Elvis: a fun witty compilation of songs on Elvis Presley’s legend and its exploitation

Various Artists, Elvis, United Kingdom, Penultimate Press, digital release (2023)

Usually we don’t review items if they don’t have a physical release in the form of a CD, CD-R, cassette or vinyl record but I’m making an exception for this compilation of songs due to the exceptional circumstances that led to its existence. Before Christmas last year, Penultimate Press man Mark Harwood streamed a film on the stremio app for some simple fun and chose to watch Baz Luhrmann’s film “Elvis”. Harwood and a friend saw only 15 minutes of the film before stopping the streaming – not surprisingly, Harwood describes the film as “horrible” on the PP Bandcamp page but what else do you expect from a Baz Luhrmann film apart from gaudy rubbish? – but not before a bot attached to Warner Bros. Pictures detected what Harwood had done. Harwood ended up with a heavy fine over €900 on Christmas Eve. He sent an SOS to musician friends for help in paying the fine at short notice and to find a silver lining in this sudden cloud over his head, and this compilation of original songs about or dedicated to Elvis Presley and his legend, or to Harwood’s predicament is the result.

Over 25 musicians rallied to the call with pieces ranging from ambient, noise and musique concrete to acoustic improvisations. Considering the short notice they must have had, the artists have delivered excellent work and many songs are very funny and witty. I must admit to laughing out hard at “Elvis en Hawaii”, with its queasy drone tones, wandering tune and snippets of Presley’s utterances, from Alvaro Daguer and Nicolás Godas. Electronics artist Arek Gulbenkoglu leaves us in no doubt what he thinks of Baz Luhrmann’s contributions to film art and culture in the noisy raspberry-blowing track “Bazz 666”. Having seen a couple of Luhrmann’s films in the past, I must say I agree with Gulbenkoglu!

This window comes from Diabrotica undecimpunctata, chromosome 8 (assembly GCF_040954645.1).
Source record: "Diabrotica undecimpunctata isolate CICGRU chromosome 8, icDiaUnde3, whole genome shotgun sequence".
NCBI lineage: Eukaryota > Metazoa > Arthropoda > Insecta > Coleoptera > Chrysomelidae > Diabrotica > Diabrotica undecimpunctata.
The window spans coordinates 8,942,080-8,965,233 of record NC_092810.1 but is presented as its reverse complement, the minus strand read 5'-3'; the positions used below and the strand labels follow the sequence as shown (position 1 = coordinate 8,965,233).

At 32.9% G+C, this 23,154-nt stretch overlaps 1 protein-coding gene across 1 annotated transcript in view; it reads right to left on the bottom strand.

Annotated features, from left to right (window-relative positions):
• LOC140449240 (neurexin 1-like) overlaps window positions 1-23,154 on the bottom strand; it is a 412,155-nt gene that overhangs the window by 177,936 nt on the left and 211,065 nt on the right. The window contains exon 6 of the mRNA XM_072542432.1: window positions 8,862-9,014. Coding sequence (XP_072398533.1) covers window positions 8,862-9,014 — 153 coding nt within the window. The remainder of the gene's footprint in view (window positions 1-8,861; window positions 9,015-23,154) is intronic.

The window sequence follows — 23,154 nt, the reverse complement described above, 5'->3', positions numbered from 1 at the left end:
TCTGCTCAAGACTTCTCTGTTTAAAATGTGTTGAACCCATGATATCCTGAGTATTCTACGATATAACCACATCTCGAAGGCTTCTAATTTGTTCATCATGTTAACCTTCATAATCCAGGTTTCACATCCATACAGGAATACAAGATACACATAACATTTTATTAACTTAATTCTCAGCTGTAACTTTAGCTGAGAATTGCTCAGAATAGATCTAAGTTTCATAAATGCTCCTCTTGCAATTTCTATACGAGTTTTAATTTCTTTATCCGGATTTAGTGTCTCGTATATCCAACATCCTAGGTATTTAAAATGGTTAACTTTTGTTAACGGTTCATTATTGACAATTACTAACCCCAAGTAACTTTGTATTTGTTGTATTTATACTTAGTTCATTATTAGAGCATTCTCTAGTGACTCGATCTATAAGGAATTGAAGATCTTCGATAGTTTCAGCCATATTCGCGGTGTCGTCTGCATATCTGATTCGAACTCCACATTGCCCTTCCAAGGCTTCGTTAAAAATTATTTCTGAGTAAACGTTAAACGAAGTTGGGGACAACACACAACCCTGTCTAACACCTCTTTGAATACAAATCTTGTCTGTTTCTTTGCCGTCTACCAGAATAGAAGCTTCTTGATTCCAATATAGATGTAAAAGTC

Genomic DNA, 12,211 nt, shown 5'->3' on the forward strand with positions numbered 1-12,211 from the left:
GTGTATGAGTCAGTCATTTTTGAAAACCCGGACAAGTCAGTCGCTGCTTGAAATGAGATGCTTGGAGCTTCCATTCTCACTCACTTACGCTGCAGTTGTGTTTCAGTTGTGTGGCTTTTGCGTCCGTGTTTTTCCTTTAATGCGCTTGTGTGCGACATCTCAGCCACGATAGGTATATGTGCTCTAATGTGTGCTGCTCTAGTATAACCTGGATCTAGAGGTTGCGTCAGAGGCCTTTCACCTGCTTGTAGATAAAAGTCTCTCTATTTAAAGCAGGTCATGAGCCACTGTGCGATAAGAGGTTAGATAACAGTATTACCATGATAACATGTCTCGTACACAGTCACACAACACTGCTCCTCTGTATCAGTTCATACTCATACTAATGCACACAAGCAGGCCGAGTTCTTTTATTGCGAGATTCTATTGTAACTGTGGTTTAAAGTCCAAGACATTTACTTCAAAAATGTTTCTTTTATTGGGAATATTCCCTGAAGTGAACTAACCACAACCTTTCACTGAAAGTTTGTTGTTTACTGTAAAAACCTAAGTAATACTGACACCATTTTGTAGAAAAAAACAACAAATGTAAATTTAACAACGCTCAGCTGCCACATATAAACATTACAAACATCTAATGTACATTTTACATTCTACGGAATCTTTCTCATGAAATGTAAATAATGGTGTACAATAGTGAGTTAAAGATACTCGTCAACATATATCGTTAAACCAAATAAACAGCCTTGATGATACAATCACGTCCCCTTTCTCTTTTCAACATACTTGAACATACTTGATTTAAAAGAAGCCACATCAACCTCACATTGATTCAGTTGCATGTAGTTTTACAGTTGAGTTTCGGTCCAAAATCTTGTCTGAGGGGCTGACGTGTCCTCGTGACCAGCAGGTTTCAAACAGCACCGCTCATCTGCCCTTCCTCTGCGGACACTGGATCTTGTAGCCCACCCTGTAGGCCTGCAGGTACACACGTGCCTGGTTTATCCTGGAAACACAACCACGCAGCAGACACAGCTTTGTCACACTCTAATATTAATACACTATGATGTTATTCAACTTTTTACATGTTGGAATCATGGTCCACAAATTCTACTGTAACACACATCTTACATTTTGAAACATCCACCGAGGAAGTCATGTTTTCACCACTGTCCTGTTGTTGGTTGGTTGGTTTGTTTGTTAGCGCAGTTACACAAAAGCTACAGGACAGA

While the album is quite long, most songs have a light touch and I found all of them easy on the ear and quite accessible, even though they can be quite eccentric. (Rashad Becker’s “the king and i” perhaps being the oddest of the lot in mood as well as choice of weird sounds and melodies.) Contributors to the album come from a range of music genres, though there is an emphasis on improvisation, and not many tracks feature samples of Presley’s songs. I must confess to knowing only a few of the artists who pitched in to help Harwood in paying the fine, with Francis Plagne, Dean Roberts, Oren Ambarchi and crys cole being among those who helped out, but the majority of artists featured here have produced hilarious tracks brimming with energy and witty commentary on Elvis Presley as a cultural phenomenon and the continuing commercial exploitation of that phenomenon and legacy.

Having survived his brusque encounter with the merciless Hollywood money-making machine, I am hoping that Mark Harwood has learned a valuable lesson (?) and is sticking with tried and trusty independent film directors like E Elias Merhige, Gaspar Noé or Ruben Östlund.

The album is dedicated to Lisa Marie Presley who died on 12 January 2023, just a few days after what would have been her father’s 88th birthday if he were still alive.

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